Before you contact the council
Before you contact your local council you should try to do the following:
- talk to your neighbour about the problem
- aim to get a better understanding of each other's concerns and try to work out a solution
- if this doesn't work, invite them to talk to independent mediators who may be able to help you find a way forward
- if your neighbour won't talk or you are nervous about speaking to them, send a polite letter outlining the problems
Remember to keep a record of what you have done, such as copies of letters or a diary.
Making a complaint to your council
If none of this works, you should let your neighbours know that you are intending to make a formal complaint to the council. Involving the council should be a last resort if you are unable to agree a solution with the hedge owner.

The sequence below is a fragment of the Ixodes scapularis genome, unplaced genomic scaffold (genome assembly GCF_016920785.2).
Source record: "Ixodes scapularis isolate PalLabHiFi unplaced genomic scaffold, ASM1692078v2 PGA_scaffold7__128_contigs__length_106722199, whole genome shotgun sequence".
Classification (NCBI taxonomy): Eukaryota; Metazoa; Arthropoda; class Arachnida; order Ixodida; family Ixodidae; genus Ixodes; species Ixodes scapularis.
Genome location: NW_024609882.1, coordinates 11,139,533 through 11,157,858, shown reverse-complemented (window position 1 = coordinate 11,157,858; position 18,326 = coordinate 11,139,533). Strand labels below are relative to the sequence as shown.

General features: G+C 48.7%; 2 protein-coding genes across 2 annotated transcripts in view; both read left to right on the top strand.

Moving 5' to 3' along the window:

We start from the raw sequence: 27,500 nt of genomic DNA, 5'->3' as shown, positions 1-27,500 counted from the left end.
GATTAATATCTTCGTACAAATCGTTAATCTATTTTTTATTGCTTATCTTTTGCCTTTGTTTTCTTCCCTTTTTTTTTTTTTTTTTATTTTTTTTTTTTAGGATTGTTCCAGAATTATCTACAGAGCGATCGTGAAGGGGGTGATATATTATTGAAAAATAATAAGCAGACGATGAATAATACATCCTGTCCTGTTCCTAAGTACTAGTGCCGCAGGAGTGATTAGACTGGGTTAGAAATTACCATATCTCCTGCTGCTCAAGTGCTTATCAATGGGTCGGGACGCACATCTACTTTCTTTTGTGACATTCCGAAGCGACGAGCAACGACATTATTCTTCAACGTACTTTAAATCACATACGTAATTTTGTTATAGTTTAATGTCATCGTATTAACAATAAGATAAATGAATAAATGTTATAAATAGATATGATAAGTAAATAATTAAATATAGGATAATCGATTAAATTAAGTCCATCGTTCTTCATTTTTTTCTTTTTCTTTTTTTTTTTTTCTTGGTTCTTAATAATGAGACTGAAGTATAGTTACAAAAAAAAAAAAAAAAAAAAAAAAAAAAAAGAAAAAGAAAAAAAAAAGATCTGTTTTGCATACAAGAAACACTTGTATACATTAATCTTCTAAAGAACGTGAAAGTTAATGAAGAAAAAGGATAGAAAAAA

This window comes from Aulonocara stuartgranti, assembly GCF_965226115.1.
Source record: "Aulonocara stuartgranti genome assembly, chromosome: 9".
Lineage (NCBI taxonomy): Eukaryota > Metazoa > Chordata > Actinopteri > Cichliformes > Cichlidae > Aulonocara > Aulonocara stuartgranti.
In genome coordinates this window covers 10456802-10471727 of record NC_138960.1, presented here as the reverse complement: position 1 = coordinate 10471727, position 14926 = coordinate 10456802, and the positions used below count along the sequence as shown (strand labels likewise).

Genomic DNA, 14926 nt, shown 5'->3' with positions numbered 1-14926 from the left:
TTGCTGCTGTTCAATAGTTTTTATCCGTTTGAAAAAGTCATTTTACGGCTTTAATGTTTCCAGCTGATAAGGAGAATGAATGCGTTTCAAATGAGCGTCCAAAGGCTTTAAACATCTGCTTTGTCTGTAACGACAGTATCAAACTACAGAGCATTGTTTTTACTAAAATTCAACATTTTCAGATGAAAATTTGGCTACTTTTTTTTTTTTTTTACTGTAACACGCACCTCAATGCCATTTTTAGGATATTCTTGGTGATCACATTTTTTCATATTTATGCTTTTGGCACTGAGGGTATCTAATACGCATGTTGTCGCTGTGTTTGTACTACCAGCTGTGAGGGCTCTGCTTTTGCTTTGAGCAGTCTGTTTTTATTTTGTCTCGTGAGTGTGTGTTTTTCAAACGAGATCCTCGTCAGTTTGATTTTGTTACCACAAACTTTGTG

Fees for the service
You have to pay the council for this service. Your council will be able to tell you what they will charge but the maximum fee will be £360. If the council finds your complaint is justified and remedial action is taken, the fee will be refunded to you.
A fee is payable because:
- the service benefits an individual rather than the community in general
- a fee helps to make sure that complaints are genuine
- a fee is a payment for a service - not a penalty
- payment of a fee encourages people to try to resolve disputes amicably
- most people who responded to a public consultation about high hedges thought it was fair that the person making the complaint should pay something for the council to intervene in their hedge dispute